I will say, though, that the idea of a martial art not having any independent existence apart from the persons training it, well… yeah, they absolutely do. The arts are independent of the student, really, and are brought to the individual, rather than the other way around.
Your interpretation of my statement is, bluntly, incorrect. My exact words were:
Note here, bolded, that I talk about what the systems are best suited for… not only suited for, not that they're not suited for other applications and environments/contexts, but I'm pointing out what they're best suited for… at the same time, highlighting that it's not as mono dimensional as just asking what is most "effective".
Completely besides the point, though. None of that is anything close to what I was talking about, and is nothing to do with gaining the form of understanding I am applying… which, frankly, has little to do with mat-time, very little to do with application of technique (other than having the ability to recognise and interpret, which is not system-specific), and so on.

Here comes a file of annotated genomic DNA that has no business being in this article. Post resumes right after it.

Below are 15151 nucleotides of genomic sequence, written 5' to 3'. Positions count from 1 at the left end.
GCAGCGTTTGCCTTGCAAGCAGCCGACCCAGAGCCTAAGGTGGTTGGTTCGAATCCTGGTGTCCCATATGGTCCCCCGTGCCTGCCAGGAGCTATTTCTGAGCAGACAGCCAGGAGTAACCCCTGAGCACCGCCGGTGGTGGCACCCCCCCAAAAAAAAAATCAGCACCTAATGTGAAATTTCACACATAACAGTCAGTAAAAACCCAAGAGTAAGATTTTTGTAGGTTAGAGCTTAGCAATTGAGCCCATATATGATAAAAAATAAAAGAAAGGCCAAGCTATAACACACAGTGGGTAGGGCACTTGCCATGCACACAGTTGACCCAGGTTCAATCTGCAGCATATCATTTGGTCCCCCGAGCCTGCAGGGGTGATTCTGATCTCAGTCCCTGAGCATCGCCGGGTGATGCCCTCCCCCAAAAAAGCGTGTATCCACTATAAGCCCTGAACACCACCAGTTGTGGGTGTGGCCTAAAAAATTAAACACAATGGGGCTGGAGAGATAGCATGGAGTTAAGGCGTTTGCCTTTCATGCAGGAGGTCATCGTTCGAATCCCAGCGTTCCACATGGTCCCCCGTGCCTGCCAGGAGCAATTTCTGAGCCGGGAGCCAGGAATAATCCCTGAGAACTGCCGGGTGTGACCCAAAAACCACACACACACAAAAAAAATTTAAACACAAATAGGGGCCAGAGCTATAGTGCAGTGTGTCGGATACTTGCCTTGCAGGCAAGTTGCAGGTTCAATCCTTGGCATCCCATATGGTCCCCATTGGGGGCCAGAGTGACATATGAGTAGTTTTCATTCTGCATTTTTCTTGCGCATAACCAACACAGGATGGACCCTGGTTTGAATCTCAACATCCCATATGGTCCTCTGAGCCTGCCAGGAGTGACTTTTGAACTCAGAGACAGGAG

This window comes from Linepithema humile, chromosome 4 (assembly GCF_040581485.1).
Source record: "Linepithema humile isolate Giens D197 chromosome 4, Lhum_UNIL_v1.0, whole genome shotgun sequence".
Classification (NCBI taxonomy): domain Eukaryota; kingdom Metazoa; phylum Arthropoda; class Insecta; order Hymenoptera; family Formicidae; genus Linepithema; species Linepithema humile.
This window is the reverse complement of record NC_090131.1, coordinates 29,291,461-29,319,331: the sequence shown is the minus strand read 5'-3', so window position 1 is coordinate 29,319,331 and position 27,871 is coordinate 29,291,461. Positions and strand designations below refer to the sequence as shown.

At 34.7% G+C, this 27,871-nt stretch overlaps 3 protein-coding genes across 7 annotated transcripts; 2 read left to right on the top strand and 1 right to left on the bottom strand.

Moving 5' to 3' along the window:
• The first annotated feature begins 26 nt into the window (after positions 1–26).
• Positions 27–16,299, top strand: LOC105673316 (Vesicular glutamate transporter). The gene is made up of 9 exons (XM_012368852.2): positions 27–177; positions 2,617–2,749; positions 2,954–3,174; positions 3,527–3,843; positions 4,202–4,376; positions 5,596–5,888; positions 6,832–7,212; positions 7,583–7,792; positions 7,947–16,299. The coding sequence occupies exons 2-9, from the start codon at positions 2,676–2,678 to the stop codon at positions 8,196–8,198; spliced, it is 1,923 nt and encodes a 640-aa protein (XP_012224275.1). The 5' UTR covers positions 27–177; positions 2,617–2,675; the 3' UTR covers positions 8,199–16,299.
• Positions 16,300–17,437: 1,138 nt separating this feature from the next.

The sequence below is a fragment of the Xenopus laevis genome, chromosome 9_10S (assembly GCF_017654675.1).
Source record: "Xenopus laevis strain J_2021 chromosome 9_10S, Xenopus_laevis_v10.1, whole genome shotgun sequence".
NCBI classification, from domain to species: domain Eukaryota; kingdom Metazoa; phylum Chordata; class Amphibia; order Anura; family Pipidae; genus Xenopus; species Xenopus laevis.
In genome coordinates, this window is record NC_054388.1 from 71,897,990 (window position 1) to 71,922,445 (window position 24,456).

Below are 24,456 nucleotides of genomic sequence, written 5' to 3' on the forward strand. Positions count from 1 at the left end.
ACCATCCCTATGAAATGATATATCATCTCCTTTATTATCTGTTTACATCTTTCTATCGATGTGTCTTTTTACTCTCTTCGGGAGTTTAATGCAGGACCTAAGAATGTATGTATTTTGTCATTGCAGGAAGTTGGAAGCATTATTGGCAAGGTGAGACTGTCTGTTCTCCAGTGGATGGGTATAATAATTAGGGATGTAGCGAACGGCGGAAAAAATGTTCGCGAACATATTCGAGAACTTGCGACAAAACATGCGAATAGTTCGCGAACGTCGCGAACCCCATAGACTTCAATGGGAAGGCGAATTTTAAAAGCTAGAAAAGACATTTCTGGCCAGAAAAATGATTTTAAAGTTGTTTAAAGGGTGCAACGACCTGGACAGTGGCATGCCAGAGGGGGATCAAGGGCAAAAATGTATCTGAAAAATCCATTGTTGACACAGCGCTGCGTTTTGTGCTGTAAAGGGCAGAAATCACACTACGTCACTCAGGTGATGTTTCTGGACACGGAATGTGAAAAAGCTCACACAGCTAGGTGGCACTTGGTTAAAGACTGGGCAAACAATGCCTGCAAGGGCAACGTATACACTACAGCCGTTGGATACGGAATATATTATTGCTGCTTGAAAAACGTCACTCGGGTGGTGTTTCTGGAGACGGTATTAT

Right. The next bit.
I'm not entirely sure if you're being facetious, if you think you're being cute (and think you're throwing my words back at me… here's the thing, when they have weight, it's a different story), and are deliberately trying to antagonise me… or if you genuinely think that I don't understand martial arts… if the last of those, then I hardly know where to start with just how ludicrously insane, stupendously ignorant, and completely off base you are… trust me, son, you don't have a goddamn clue either about my level of understanding, or about martial arts yourself. That's been shown over and over again through your posts, showing no understanding of anything to do with self defence, traditional martial arts, different contexts, kata training, or anything beyond a small amount of a grasp on some sporting, dominantly grappling/ground work, systems.
If you are being less genuine, whether an attempt to be cute, funny, or antagonistic, then you're either bordering on trolling, or you're actively engaging in it.